https://wattsupwiththat.com/2024/01/15/big-claims-about-tiny-numbers/

*by Willis Eschenbach*

Excerpt: A new paper yclept “New Record Ocean Temperatures and Related Climate Indicators in 2023“. … There’s a fascinating claim in the abstract, viz:

In 2023, the sea surface temperature (SST) and upper 2000 m ocean heat content (OHC) reached record highs. The 0–2000 m OHC in 2023 exceeded that of 2022 by 15 ± 10 ZJ (1 Zetta Joules = 10

^{21}Joules) (updated IAP/CAS data); 9 ± 5 ZJ (NCEI/NOAA data).

So … what is the relationship between ZJ and the temperature of the top 2000 meters? Let me use the NCEI/NOAA data. Here are the calculations, skip them if you wish, the answer’s at the end. Items marked as [1] are the computer results of the calculation. Everything after a # is a comment.

> (seavolume=volbydepth(2000)) #cubic kilometers

[1] 647,988,372

> (seamass = seavolume * 1e9 * 1e3 * 1.025) # kg

[1] 6.641881e+20

> (specificheat=3850) # joules/kg/°C

[1] 3850

> (zjoulesperdeg=specificheat * seamass / 1e21) #zettajoules/°C, to raise seamass by 1°C

[1] 2557.124

> (zettajoules2023 = 9) # from the paper

[1] 9

> (tempchange2023 =zettajoules2023 / zjoulesperdeg) # °C

[1] 0.0035

So all the angst is about a temperature change of three and a half* thousandths *of one degree. EVERYONE PANIC!!

But that wasn’t the interesting part. The interesting part is their uncertainty, which per NCEI/NOAA is ± 5 ZJ. Let me note to start that the results of the two groups, IAP/CAS and NCEI/NOAA, differ by 6 ZJ …

Using the above calculations, 5 ZJ is ± 0.0019°C … they are seriously claiming that we can measure the temperature of the top 2,000 meters of the ocean to within ±0.0019°C.

And how are they doing that?

They say *“The main subsurface observing system since 2005 is the profiling floats from the Argo program”*. These are amazing floats that sleep a thousand meters down deep in the ocean, then periodically wake up, sink further down to two thousand meters, and then rise slowly to the surface, measuring temperature and salinity along the way. When they reach the surface, they phone home like ET, report the measurements, and sink down a thousand meters to go to sleep again. They’re a fascinating piece of technology. Here’s a map of the float locations from a few years back.

…

There are about 4,000 floats, each of which measures the temperature as it rises from 2000 meters up to the surface every 10 days. Note that they tend to concentrate in some areas, like the intertropical convergence zone by the Equator and the US East Coast, while other areas are undersampled.

So to start with, ignoring the uneven sampling. each float is theoretically representative of an area of about 92,000 square kilometers and down to two kilometers depth. That’s a bit more area than Austria, Portugal, or the state of South Carolina.

Now consider their claim for a moment. We put one single thermometer in Austria, take one measurement every 10 days for a year … and claim we’ve measured Austria’s annual average temperature with an uncertainty of ±0.0019°C???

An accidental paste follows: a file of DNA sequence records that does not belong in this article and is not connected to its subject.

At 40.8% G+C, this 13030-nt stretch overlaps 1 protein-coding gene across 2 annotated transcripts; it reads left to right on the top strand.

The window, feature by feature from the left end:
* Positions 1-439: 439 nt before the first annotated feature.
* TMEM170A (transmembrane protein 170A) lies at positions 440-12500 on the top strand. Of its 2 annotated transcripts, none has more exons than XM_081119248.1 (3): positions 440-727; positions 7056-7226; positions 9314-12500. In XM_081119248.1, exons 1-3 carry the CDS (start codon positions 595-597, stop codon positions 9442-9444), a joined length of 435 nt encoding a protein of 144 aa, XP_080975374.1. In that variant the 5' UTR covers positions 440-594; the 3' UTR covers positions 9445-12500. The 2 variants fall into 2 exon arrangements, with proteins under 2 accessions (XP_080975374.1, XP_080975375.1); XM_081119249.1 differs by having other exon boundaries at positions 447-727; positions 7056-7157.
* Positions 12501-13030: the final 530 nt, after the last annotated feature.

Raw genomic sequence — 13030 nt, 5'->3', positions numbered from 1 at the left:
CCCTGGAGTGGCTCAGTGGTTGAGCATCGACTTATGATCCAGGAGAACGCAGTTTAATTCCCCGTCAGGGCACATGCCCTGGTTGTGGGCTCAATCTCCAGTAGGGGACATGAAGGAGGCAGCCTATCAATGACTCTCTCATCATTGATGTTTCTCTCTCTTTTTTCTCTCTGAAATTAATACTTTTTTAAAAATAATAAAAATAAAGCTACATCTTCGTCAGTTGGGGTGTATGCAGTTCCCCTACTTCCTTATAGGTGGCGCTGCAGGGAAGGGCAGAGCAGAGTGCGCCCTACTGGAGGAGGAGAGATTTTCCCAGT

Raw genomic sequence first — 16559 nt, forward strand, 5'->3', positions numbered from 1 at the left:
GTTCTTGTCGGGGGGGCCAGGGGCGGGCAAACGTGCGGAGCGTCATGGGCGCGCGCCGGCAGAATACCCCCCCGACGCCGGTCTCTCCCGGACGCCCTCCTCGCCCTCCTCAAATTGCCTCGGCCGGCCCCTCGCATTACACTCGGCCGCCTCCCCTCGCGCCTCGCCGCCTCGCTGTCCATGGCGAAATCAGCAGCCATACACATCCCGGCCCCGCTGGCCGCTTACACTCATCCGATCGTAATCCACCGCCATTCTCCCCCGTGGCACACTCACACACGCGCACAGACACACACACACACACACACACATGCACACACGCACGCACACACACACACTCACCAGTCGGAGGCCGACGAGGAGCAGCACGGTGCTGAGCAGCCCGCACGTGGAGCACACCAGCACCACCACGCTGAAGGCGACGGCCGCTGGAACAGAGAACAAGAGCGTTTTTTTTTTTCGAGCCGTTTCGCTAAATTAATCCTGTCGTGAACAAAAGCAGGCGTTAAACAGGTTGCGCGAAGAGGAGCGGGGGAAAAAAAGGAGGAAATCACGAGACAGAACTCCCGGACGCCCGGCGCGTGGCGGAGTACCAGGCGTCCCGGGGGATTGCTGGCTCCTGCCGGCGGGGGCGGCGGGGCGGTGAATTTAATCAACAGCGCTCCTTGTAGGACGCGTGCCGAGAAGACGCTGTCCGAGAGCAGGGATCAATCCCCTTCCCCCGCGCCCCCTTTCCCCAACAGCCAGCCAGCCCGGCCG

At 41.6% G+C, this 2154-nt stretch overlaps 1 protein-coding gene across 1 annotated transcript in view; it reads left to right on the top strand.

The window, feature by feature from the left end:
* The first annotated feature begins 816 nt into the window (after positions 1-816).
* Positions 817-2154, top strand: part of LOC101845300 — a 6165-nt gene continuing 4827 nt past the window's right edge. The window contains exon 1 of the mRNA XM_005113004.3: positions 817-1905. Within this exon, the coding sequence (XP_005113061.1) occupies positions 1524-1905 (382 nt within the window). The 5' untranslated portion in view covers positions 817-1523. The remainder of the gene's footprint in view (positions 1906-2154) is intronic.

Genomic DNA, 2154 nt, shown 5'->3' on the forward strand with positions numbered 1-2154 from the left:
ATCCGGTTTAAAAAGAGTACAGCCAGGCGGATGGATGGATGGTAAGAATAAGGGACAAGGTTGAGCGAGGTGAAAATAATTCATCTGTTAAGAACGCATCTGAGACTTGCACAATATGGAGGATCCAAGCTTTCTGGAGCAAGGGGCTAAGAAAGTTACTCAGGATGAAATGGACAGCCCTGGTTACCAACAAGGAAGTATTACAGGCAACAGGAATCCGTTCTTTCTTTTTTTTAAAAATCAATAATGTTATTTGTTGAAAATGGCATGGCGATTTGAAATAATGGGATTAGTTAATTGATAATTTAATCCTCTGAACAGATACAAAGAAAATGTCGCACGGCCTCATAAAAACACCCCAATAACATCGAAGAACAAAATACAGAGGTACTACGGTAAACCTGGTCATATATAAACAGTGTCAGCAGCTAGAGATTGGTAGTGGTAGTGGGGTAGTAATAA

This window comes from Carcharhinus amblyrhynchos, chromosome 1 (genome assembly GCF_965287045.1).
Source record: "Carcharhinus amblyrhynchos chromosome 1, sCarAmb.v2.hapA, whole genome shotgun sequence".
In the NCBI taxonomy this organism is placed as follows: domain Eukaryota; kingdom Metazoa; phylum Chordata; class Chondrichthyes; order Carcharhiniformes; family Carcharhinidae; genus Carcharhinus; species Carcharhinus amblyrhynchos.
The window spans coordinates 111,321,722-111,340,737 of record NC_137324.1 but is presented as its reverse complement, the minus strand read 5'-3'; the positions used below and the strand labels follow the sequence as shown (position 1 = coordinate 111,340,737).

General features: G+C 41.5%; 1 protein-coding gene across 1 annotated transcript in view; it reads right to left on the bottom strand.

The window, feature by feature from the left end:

Yeah … that’s totally legit …

But wait, as they say on TV, there’s more. That’s just measuring the surface temperature, but the Argo floats are measuring a 3D volume, not the surface. So their claimed uncertainty is even less likely.

Here’s another way to look at it. We’re talking about the uncertainty of the average of a number of measurements. As we get more measurements, our uncertainty decreases … but it doesn’t decrease directly proportionally to the number of measurements.

Instead, it decreases proportionally to the *square root* of the number of measurements. This means if we want to decrease the uncertainty by one decimal point, that is to say we want to have one-tenth of the uncertainty, we need *one hundred times as many measurements*.

And of course, this works in reverse as well. If we have one-hundredth of the number of measurements, we lose one decimal point in the uncertainty.

So let’s apply that to the ARGO floats.

Claimed uncertainty with 4,000 floats = ± 0.0019°C

Therefore, uncertainty with 40 floats = ± 0.019°C

And uncertainty with 4 floats = ±0.19 time the square root of 10 = 0.06°C …

Their claimed uncertainty says that four ARGO floats could measure the temperature of the entire global ocean to an uncertainty of less than one tenth of one degree … yeah, right.

Sadly, I fear that’s as far as I got in their paper … I was laughing too hard to continue. I’m sure it’s all sciency and everything, but they lost me by hyperventilating over an ocean warming of three and a half thousandths of a degree and put me over the edge by claiming an impossibly small uncertainty.

Here, a sunny morning in the redwood forest after a day of strong rain, with football playoffs (not the round ball kind) starting in a little while—what’s not to like?

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**Willis Eschenbach: A new paper yclept “New Record Ocean Temperatures and Related Climate Indicators in 2023“ … So all the angst is about a temperature change of three and a half thousandths of one degree. EVERYONE PANIC!! But that wasn’t the interesting part. The interesting part is their uncertainty… Their claimed uncertainty says that four ARGO floats could measure the temperature of the entire global ocean to an uncertainty of less than one tenth of one degree … yeah, right.**

**Sadly, I fear that’s as far as I got in their paper … I was laughing too hard to continue. I’m sure it’s all sciency and everything, but they lost me by hyperventilating over an ocean warming of three and a half thousandths of a degree and put me over the edge by claiming an impossibly small uncertainty.**

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